Only those who have been fully vaccinated can perform Umrah in Saudi Arabia.
Those returning to Qatar from Umrah in Saudi Arabia can now undergo a PCR test on arrival at Hamad International Airport or Abu Samra port at a cost of QR 300 per test, Qatar’s ministry of health announced.
This is an option in case returning travellers are unable to provide a valid negative PCR test taken no longer than 72 hours prior to travel. Upon arrival, citizens and residents will be required to show evidence of vaccination along with their negative test, if carried out prior to departure.
If not, the returnees will be directed to the designated testing location to ensure they are free from the virus.
Likewise, Qatar residents visiting Saudi Arabia are also required to submit a negative PCR test issued by a reliable laboratory to ensure they are Covid-19 free. Per Saudi regulations, only those that have received both doses of the vaccine can perform Umrah and visit Mecca.
All pilgrims are also required to wear masks at all times and abide by precautionary measures implemented in the kingdom. The regulations include social distancing inside the living quarter of pilgrims as well as a maximum of 100 people per group.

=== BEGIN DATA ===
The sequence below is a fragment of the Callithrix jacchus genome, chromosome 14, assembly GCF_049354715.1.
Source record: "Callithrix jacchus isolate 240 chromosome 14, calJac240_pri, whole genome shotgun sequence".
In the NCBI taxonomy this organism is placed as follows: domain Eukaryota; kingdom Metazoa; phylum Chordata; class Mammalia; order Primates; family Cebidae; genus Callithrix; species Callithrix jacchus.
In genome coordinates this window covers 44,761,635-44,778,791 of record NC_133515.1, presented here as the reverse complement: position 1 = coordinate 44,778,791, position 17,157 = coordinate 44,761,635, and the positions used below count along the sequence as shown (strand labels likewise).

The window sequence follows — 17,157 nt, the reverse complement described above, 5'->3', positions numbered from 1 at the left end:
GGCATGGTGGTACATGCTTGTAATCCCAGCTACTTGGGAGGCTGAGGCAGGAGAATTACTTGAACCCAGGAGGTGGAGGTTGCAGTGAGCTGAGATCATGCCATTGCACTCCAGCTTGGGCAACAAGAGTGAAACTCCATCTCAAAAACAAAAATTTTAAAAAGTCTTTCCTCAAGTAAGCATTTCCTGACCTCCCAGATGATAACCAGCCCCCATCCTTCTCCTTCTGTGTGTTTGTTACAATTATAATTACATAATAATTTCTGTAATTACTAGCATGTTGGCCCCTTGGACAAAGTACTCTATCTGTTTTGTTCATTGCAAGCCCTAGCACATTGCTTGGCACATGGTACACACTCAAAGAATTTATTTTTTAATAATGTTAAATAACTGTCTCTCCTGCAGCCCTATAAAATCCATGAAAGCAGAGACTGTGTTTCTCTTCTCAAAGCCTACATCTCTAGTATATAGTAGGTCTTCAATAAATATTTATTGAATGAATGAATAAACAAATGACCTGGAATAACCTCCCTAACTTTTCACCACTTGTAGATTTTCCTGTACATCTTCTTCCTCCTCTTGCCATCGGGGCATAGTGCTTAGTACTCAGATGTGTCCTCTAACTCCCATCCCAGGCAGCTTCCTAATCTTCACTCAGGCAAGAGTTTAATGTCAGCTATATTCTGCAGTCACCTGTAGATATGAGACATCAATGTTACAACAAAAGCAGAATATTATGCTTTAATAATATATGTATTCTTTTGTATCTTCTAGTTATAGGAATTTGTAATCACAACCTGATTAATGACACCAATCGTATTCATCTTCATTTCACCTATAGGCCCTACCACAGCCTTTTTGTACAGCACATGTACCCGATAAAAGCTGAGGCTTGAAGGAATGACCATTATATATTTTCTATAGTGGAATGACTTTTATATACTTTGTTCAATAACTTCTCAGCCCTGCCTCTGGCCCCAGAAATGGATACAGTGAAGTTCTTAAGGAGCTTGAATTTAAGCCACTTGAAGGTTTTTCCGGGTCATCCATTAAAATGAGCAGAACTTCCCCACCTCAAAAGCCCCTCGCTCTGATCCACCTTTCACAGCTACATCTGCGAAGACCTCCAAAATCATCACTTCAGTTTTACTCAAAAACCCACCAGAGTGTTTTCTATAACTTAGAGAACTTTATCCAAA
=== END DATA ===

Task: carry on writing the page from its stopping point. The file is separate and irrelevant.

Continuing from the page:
Those under 18 and over 60 will not be allowed to perform Hajj and Umrah this year due to the ongoing health crisis.
Meanwhile, recent reports suggested that overseas Hajj pilgrims could be barred from participating in the annual Hajj pilgrimage for the second year in a row as Saudi authorities mull more restrictions as Covid-19 variants continue to appear.
Sources revealed authorities have already suspended earlier plans to host pilgrims from abroad, and will only allow domestic pilgrims who have been vaccinated or have recovered from the coronavirus at least six months before the pilgrimage.
Such a move would hold back even Saudi nationals and residents who have recovered from Covid-19 or received the vaccine in a period less than six months prior to attending the annual pilgrimage.
The initial plan was to allow a limited number of vaccinated pilgrims from abroad, but due to confusion over the types of vaccines, their efficacy and the emergence of new strains, officials are rethinking the strategy.
The kingdom has yet to confirm details of this year’s Hajj.
Last year, foreigners from abroad were prohibited from performing the Hajj pilgrimage in the wake of the Covid-19 pandemic. Only a limited number of Saudi citizens and residents were allowed to attend.
Prior to the pandemic, some 2.5 million pilgrims from around the world would visit Islam’s two holiest sites in Makkah and Medina for the week-long pilgrimage.